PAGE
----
Chris is the writer of this article, you can visit us for more information on How to Plant Blackberries and How to Grow Blackberries.


HOW TO GROW RASPBERRIES

Perhaps not quite as popular as strawberries, raspberries come in a close second in the favourite berry stakes. Imagine some now with thick, rich cream!

Having got your taste buds interested, why not try growing your own if you have the space? They are, though, best suited for areas which have mild winters and cool summers.

Once established your raspberry bushes should continue to produce for about 10 years, so it pays to prepare the soil well and take care of it during the year.

They prefer well-drained, slightly acidic soil in a sunny spot. If you soil is borderline alkaline or chalky, then you will need to adjust it. Adding wood ash helps keep the ph balanced and improves the taste!

Plant from seedlings - unless you really want the challenge of growing from seeds. Plant them in late spring.

They are best grown against supports (stakes, trellis style etc) as this will make the berries easier to pick as well as keeping them clean. Keep as weed free as possible. Do not plant with blackberries as these will take over.

There are two types of raspberry - biennial and everbearing. The latter do not sucker, but do have branches, while biennials have canes that keep coming and living for two years before dying off.

Growing your raspberries in a thin longish line will aid the fruit to grow the length of the canes. Biennials will produce from the top during the first year and then move down the cane - so ensure that part is not shaded. Prune the tops if they become out of reach.

Biennials need to be spaced about 3 feet apart in the row and, when the suckers have filled in the row, cull to about 7 or 8 per yard.

PROPAGATING

Layering is the easiest method for everbearing varieties. Biennials sucker enough that you don't have to worry about this for them.

Remove any suckers from biennials that are more than 6 inches from the mother plant.

When layering, bury the tip of a low branch into the soil about 4 inches deep. The next spring, clip the cane about 8 inches tall and simply move it to its new spot.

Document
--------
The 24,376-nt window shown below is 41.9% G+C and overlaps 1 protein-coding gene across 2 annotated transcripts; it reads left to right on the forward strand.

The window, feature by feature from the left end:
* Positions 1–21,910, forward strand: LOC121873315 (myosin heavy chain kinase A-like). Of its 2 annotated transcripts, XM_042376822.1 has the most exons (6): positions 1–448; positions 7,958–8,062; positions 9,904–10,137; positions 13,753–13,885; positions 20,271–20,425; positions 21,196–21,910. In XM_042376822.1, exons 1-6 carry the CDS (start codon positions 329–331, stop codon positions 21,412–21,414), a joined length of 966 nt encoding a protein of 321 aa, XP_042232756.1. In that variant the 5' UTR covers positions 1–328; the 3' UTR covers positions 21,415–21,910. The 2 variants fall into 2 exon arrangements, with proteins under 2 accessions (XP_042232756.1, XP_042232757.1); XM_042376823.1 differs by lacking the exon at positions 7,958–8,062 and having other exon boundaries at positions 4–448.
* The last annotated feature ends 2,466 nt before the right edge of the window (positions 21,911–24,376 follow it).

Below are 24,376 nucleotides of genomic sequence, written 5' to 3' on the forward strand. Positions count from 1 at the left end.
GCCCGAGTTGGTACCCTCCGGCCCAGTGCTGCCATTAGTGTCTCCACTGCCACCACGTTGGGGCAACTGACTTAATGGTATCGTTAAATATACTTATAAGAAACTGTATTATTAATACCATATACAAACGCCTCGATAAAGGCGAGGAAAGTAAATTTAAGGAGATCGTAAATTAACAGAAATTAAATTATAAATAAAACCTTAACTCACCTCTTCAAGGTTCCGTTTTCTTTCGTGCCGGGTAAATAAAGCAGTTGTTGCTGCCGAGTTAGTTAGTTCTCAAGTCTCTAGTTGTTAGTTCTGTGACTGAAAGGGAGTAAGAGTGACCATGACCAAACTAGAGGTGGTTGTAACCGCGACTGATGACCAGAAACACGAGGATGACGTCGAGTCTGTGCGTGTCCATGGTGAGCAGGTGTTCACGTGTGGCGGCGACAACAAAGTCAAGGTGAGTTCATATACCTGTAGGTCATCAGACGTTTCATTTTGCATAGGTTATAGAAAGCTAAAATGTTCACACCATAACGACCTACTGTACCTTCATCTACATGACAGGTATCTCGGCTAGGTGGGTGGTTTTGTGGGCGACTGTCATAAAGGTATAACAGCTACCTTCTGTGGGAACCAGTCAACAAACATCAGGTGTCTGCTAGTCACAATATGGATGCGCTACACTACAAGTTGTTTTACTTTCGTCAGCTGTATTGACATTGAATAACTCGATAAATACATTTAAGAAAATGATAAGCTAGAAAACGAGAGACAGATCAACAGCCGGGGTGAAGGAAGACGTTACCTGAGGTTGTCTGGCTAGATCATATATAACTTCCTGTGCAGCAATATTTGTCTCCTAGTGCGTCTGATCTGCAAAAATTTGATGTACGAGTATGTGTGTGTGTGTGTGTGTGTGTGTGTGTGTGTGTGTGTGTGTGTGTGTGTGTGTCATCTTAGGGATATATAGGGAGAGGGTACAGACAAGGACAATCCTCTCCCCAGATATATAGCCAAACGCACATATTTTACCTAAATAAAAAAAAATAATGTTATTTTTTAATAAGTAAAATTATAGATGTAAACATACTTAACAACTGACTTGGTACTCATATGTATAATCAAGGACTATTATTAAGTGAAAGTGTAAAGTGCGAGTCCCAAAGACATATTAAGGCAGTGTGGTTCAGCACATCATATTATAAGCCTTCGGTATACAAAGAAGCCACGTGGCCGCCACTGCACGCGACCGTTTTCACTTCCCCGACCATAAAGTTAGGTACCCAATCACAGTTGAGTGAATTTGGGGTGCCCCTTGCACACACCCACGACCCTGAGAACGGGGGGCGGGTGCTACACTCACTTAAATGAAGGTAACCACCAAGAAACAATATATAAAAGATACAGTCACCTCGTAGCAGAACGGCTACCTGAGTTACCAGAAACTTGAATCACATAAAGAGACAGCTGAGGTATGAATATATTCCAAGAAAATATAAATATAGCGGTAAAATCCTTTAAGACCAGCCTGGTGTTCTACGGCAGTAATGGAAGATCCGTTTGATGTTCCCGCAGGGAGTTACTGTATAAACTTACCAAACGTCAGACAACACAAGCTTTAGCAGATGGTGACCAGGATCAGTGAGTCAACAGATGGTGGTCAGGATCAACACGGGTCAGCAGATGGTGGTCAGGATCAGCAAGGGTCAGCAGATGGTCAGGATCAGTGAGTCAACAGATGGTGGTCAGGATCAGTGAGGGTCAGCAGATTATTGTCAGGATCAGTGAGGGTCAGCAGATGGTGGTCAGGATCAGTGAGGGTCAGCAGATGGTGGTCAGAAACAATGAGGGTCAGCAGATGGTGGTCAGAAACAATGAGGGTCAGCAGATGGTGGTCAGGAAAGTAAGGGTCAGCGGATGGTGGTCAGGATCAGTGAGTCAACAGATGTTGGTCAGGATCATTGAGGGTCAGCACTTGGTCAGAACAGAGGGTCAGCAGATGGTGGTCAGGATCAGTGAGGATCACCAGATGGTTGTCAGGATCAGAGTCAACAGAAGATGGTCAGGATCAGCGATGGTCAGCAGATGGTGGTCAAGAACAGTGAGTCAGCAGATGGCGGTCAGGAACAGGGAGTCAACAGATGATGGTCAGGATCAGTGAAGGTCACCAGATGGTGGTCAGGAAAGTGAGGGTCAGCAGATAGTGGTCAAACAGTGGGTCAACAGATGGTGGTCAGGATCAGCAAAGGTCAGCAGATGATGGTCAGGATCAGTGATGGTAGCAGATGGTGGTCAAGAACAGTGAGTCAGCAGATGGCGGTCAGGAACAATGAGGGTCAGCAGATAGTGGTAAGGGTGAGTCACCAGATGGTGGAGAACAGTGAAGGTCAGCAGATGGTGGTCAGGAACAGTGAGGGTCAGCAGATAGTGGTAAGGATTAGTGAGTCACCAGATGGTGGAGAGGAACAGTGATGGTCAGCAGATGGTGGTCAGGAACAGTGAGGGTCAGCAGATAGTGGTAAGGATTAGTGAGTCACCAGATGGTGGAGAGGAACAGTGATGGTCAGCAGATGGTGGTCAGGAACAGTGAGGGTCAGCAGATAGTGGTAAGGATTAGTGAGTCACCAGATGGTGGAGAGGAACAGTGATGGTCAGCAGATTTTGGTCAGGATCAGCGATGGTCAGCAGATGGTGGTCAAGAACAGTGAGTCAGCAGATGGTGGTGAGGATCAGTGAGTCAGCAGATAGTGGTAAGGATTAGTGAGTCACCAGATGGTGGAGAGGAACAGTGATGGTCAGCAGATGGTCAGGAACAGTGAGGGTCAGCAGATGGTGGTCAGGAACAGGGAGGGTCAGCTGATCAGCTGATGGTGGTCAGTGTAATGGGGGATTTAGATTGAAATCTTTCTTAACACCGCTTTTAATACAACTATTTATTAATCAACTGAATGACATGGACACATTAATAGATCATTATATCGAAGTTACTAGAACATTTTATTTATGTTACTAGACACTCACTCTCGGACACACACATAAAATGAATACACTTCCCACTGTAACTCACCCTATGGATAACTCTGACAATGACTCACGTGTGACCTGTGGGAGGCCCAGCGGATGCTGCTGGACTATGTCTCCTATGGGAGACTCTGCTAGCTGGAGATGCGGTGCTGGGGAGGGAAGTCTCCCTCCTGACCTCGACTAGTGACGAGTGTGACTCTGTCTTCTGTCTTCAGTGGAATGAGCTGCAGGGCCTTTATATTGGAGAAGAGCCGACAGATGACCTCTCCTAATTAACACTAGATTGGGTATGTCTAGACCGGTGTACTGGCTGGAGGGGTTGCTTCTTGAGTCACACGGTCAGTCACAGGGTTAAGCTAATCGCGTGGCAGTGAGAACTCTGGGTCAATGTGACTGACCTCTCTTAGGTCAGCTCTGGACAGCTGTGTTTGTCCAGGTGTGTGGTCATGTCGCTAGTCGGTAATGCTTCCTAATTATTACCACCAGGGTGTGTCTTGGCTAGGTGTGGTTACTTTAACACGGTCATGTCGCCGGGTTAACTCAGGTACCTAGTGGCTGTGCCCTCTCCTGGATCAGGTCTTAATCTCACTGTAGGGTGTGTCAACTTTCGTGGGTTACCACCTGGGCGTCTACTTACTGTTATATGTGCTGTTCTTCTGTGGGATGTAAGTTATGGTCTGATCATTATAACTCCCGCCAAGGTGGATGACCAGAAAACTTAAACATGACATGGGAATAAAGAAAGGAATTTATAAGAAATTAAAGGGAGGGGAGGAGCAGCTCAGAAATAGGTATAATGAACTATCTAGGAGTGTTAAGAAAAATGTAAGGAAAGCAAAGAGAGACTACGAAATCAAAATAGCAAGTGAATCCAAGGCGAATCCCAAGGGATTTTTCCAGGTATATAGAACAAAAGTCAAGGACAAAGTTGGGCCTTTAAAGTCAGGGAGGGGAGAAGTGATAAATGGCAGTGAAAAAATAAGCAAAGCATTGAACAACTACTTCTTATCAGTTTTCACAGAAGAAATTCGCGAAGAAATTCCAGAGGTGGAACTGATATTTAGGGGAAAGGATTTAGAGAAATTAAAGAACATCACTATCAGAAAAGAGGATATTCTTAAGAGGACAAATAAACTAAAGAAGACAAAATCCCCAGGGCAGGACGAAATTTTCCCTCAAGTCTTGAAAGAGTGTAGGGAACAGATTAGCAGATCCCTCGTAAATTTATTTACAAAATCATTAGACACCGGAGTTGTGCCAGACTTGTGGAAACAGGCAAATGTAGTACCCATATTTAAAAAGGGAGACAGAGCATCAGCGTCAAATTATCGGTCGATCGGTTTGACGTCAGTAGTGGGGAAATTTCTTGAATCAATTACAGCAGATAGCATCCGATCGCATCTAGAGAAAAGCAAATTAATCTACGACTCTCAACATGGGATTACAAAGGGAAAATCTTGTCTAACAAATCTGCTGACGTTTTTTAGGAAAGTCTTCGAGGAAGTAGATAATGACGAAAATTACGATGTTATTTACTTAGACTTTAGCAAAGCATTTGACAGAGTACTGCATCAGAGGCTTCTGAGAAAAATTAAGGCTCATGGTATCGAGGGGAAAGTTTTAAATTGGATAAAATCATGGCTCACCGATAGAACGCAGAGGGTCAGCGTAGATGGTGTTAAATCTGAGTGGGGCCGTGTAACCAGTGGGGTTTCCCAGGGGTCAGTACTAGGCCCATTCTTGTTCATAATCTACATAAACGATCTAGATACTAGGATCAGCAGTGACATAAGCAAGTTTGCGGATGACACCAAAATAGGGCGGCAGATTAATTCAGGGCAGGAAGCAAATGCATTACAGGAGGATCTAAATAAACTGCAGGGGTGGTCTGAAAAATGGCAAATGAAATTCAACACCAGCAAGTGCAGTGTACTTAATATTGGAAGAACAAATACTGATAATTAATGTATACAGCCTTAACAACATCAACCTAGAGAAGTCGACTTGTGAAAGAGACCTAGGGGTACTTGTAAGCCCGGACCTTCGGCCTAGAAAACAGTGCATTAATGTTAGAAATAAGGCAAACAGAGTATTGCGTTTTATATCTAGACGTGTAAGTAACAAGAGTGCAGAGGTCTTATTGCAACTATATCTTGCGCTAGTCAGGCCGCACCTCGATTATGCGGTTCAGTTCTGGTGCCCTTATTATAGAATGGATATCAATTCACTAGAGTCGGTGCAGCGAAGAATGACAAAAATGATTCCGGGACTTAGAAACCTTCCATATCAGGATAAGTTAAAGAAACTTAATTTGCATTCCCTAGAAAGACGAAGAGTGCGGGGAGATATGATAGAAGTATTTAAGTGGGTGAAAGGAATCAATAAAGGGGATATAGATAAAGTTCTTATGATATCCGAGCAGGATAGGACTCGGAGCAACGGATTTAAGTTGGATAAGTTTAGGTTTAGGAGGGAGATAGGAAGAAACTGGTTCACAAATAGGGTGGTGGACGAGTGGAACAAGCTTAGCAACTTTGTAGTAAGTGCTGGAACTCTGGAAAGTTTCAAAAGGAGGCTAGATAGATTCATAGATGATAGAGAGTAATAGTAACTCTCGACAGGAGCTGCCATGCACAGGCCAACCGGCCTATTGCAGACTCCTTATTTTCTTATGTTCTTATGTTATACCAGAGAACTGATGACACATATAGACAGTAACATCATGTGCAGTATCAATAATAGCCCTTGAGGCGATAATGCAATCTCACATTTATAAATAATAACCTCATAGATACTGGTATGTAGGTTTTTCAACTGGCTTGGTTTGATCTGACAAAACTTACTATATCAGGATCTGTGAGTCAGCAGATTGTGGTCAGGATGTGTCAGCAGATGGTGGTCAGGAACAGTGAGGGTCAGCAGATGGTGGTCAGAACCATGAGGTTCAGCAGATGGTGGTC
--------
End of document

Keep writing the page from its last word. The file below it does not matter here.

Because of their branches you will need to place these types about 4 feet apart. They will produce multiple canes, so thin them out to 6 or 7 each.

After the harvesting has finished, it's good to take off of new green canes a few inches and cut summer fruiting ones back to ground level during the autumn, and autumn bearing ones prune in late winter.

Raspberries are a hungry and thirsty fruit which like full sun. Shade will prevent fruit coming.

Tip: plant peas and beans in the space between the raspberries to enrich the soil during the first year. This will also help keep the weeds down as raspberries do not like competition.

 

Article by Peter Damien Ryan
Better House & Garden
www.betterhouseandgarden.net


Peter Ryan is a landscape and gardening expert and can be reached at www.betterhouseandgarden.net


HOW TO GROW RASPBERRIES: USEFUL TIPS AND HINTS

Raspberry is an aggregate fruit and one single raspberry is a cluster of several small fruits arranged around a central cavity. They grow best in areas where the climatic conditions are mostly mild winters and cool summers. They grow in soil which is well drained and slightly acidic in nature.

They can be propagated by many ways for example, seeds, stem cuttings, tip layering, and through the modern method of tissue culture. The highlight of these plants is that they joyfully procreate by underground runners. When a planter plants one cane in a year, the next year he can find a dozen of raspberry plants in the same spot!
 
Spring is the ideal season for planting raspberry plants. They can be grown either by planting the stems straight on the soil or by the method of container gardening too. To plant them on the soil first, the soil should be raked well and cleared off all the weeds. Then the soil should be turned with organic compost a few times. The next step involves digging a hole of ten inch depth as the raspberry roots are quite shallow.

The vegetable beds in which these plants are planted should be in such a way that the distance between two plants should be two feet and placed in rows which are eight feet apart.

When the raspberry plants are laden with fruits, they become top heavy and so they should be given supports to keep them falling over due to the weight of the fruits. Raspberries usually need cane staking or a support of trellis to withstand the weight. These supports are also a help while picking berries as they make picking berries easier and also assure of them being clean as the berries do not fall on the ground.

Pruning is done to get rid of the older canes and to take substantial care of the newer canes that can produce more fruits. In summer, the planters can see the new canes begin to bear fruit at the top and this continues until fall. Raspberry plants need some nitrogen substitutes to achieve their full growth of about 6 or 7 feet but care should be taken not to give them an overdose of high-nitrogen fertiliser as the fruiting season approaches.